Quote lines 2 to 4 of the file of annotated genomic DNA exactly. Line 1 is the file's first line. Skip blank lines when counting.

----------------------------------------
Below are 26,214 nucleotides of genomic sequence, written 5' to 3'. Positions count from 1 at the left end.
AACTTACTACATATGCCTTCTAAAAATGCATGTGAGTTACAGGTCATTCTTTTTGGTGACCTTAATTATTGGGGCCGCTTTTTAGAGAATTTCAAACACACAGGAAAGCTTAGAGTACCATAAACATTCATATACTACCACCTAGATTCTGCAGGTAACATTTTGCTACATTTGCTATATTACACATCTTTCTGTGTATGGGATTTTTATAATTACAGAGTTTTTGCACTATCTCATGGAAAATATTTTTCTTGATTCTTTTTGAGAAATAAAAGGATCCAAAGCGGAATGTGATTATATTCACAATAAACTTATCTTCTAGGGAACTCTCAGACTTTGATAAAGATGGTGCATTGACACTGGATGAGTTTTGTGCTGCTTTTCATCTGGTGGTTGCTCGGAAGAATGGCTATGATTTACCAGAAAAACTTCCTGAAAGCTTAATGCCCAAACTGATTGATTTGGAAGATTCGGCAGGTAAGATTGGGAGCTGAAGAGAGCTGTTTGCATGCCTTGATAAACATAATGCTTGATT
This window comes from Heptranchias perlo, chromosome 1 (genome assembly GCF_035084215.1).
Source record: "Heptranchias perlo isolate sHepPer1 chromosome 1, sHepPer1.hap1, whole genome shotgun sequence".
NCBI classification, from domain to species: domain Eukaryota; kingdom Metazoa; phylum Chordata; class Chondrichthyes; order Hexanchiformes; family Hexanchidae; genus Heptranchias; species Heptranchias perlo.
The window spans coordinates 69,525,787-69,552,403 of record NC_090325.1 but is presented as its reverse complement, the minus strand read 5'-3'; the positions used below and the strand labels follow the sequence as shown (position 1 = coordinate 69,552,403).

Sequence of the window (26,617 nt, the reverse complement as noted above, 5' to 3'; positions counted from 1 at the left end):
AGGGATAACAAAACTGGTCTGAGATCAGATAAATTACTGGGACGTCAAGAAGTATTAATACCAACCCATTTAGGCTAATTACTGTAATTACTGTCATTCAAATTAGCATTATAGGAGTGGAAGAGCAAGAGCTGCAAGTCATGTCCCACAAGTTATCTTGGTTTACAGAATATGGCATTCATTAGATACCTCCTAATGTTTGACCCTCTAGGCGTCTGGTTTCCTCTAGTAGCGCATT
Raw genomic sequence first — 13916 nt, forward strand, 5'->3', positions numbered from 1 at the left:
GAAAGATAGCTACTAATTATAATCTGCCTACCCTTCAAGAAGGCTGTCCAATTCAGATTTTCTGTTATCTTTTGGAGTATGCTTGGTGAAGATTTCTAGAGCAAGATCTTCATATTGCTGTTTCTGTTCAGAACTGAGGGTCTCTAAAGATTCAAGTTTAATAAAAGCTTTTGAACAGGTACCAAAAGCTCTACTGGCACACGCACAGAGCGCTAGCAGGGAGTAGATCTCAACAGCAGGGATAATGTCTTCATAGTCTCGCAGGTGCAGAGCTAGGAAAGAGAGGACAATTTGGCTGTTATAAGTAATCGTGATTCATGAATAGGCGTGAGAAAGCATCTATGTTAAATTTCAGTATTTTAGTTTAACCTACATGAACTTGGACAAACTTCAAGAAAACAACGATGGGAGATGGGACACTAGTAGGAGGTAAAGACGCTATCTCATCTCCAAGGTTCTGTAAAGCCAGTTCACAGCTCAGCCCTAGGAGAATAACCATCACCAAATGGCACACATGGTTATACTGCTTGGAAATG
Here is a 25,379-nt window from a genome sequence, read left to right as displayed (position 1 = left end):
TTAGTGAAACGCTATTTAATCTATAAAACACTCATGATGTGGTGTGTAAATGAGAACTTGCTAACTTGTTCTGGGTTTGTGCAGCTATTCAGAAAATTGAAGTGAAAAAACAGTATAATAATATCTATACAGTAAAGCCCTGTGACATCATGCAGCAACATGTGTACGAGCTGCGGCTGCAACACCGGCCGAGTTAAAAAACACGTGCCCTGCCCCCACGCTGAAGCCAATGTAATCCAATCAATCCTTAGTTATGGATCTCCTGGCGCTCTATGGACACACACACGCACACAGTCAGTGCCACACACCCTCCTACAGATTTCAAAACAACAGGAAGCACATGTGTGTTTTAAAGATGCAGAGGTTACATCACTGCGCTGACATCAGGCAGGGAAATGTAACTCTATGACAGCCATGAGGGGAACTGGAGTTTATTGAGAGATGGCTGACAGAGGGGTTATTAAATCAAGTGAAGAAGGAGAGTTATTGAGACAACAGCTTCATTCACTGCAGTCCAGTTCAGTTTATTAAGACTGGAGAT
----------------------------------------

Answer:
AACTTACTACATATGCCTTCTAAAAATGCATGTGAGTTACAGGTCATTCTTTTTGGTGACCTTAATTATTGGGGCCGCTTTTTAGAGAATTTCAAACACACAGGAAAGCTTAGAGTACCATAAACATTCATATACTACCACCTAGATTCTGCAGGTAACATTTTGCTACATTTGCTATATTACACATCTTTCTGTGTATGGGATTTTTATAATTACAGAGTTTTTGCACTATCTCATGGAAAATATTTTTCTTGATTCTTTTTGAGAAATAAAAGGATCCAAAGCGGAATGTGATTATATTCACAATAAACTTATCTTCTAGGGAACTCTCAGACTTTGATAAAGATGGTGCATTGACACTGGATGAGTTTTGTGCTGCTTTTCATCTGGTGGTTGCTCGGAAGAATGGCTATGATTTACCAGAAAAACTTCCTGAAAGCTTAATGCCCAAACTGATTGATTTGGAAGATTCGGCAGGTAAGATTGGGAGCTGAAGAGAGCTGTTTGCATGCCTTGATAAACATAATGCTTGATT
This window comes from Heptranchias perlo, chromosome 1 (genome assembly GCF_035084215.1).
Source record: "Heptranchias perlo isolate sHepPer1 chromosome 1, sHepPer1.hap1, whole genome shotgun sequence".